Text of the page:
The new regulations for public schools prohibit fryolators in the preparation of competitive foods. This line, from Massachusetts’ new school nutrition bill, is enough to make nutrition activists jump with joy. Fried foods will be just one of the unhealthy items stricken from Mass. schools after Governor Deval Patrick signs the bill today (full text of the bill here).
“This bill is certainly not a panacea for the childhood obesity epidemic, but it is an important step in creating healthier environments for children,” says Lisa Mannix, manager of State Government Relations at Children’s Hospital Boston, who points out that, on average, children consume two-thirds of their total daily calories while at school. Mannix, along with a number of Children’s clinicians and child health advocates, played crucial roles in advocating for and shaping the legislation.
While this bill regulates “competitive foods”—items in vending machines and al la carte items—it does not regulate food sold as part of the School Lunch Program, which falls under federal jurisdiction.
The bill directs the Department of Public Health (DPH) to establish nutritional standards for snacks and beverages sold in vending machines, school stores and cafeteria ala carte lines—items which are currently unregulated and are typically fat- and sugar-laden. Food and drinks that don’t meet the new standards will get the boot. “Schools could decide to remove vending machines entirely, or they could replace junk items with granola bars and other things that are healthier,” says Mannix. “For some schools, this is going to be a big change.”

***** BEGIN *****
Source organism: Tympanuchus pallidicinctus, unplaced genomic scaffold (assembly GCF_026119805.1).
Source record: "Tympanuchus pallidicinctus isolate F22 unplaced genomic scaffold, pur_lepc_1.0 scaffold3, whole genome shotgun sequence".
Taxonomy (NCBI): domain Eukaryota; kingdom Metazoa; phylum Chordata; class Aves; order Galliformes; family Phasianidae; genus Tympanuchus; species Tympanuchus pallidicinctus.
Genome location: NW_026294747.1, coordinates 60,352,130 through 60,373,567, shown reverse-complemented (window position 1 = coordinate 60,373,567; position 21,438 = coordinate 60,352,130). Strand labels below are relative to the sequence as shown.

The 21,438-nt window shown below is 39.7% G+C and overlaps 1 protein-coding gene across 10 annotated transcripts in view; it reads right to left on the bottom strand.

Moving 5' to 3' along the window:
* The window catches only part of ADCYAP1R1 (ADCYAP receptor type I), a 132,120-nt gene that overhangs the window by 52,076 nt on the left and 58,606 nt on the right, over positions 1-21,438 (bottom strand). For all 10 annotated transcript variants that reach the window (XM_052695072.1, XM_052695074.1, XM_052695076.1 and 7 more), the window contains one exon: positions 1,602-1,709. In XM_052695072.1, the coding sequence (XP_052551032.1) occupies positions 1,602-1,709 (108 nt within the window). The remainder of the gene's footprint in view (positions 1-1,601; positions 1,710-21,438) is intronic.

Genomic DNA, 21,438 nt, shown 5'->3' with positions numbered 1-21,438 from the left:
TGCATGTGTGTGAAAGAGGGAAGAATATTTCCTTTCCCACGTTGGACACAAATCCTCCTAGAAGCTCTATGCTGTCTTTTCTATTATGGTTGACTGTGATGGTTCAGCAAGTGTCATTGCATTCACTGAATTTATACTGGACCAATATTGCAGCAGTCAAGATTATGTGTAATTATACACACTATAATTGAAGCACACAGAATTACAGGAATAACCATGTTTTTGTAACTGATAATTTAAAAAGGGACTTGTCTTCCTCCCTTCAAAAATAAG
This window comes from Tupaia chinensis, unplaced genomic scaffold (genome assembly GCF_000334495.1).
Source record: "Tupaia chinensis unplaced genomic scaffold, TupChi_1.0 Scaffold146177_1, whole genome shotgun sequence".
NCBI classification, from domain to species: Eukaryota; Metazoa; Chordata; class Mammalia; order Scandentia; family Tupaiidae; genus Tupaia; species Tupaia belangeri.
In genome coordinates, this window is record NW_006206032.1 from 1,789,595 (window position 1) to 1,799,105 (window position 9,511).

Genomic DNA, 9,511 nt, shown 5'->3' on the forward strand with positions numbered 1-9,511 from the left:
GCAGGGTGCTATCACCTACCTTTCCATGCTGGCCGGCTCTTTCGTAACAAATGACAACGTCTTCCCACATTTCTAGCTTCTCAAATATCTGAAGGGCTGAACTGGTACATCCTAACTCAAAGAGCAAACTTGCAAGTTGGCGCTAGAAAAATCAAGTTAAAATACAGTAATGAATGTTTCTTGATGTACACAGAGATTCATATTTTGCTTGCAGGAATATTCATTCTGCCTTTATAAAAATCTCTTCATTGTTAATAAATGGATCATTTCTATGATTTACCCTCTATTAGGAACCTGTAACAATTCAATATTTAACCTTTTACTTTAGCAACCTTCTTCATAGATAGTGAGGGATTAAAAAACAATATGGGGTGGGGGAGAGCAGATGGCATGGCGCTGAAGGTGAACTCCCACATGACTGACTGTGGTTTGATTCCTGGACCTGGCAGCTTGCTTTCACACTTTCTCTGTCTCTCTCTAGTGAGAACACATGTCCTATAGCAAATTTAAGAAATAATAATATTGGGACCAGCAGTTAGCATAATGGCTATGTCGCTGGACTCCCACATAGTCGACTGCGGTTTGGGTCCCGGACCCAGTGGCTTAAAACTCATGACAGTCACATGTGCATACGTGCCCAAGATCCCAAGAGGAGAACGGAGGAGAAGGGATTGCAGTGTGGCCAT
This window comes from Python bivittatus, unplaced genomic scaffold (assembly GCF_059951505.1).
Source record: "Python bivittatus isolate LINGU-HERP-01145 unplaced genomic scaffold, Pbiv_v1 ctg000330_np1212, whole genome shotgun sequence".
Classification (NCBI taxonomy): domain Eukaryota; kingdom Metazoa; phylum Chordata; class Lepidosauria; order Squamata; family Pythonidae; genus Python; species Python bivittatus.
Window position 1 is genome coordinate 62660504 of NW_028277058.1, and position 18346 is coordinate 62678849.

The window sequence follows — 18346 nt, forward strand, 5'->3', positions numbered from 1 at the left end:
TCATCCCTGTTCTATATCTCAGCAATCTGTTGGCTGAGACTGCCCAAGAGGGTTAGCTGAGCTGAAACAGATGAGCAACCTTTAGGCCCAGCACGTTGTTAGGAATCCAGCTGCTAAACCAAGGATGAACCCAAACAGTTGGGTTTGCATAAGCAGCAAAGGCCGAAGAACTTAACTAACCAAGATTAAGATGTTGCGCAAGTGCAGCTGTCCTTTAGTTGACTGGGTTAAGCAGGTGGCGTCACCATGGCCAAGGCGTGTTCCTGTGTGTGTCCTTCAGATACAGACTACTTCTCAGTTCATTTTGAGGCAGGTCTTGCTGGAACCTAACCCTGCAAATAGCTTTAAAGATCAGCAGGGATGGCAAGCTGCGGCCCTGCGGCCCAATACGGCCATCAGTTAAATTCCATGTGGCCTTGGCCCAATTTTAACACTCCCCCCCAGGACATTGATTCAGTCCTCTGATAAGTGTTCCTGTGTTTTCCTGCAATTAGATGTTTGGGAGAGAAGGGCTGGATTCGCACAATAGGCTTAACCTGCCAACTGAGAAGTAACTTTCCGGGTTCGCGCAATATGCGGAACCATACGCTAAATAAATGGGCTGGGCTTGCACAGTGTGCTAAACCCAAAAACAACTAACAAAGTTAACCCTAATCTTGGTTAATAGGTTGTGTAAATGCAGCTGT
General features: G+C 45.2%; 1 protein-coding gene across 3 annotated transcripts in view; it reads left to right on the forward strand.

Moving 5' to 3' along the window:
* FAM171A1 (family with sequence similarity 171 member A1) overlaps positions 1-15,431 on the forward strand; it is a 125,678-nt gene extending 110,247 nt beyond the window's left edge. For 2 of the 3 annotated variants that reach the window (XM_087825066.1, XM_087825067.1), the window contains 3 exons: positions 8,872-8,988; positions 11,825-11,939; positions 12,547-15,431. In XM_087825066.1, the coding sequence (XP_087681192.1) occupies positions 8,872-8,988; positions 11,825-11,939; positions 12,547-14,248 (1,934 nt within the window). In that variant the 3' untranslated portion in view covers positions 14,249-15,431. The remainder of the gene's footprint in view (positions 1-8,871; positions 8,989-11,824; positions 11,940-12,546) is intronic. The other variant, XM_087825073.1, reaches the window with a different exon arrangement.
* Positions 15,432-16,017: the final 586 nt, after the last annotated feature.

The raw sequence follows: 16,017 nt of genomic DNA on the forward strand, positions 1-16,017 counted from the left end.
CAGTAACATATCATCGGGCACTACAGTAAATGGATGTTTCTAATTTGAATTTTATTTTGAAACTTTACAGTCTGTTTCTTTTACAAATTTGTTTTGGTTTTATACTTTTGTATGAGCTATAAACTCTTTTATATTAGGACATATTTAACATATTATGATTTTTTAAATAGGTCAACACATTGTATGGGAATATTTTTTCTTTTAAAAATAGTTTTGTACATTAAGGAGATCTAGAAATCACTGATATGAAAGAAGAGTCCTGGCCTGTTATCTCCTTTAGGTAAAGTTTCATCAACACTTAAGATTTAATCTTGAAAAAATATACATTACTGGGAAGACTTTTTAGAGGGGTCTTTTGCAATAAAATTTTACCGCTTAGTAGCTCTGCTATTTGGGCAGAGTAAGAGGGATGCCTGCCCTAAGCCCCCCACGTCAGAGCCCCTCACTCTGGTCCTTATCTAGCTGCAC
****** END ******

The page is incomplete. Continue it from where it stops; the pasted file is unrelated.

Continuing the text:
Schools will also be required to offer fresh fruit and non-fried vegetables at any location where food is sold (not including vending machines). “This is a huge victory but it’s the tip of the iceberg in some ways,” says Elsie Taveras, MD, MPH, pediatrician at Children’s. While this bill regulates “competitive foods”—items in vending machines and al la carte items—it does not regulate food sold as part of the School Lunch Program, which falls under federal jurisdiction.
As well as go healthy, the bill requires Massachusetts’ schools to “go local.” Schools are strongly encouraged to pursue contracts with local farmers, whenever possible. The bill also eliminates barriers so it’s simpler for schools to purchase directly from smaller-scale farmers.
The bill also suggests school nurses have access to increased development and training on childhood obesity and type 2 diabetes. “The hope is that nurses could improve screening for these condition and referral students to the appropriate resources,” says Taveras.
While the rate of obesity may well be leveling off for the nation’s children, it’s an epidemic with widespread health and economic implications. “One in four teens in Massachusetts is overweight or obese,” says Taveras. “We know that obesity increases a child’s risk for developing a host of chronic illnesses, including heart disease and stroke. We need to do what we can to increase access to healthy foods and get rid of the junk.”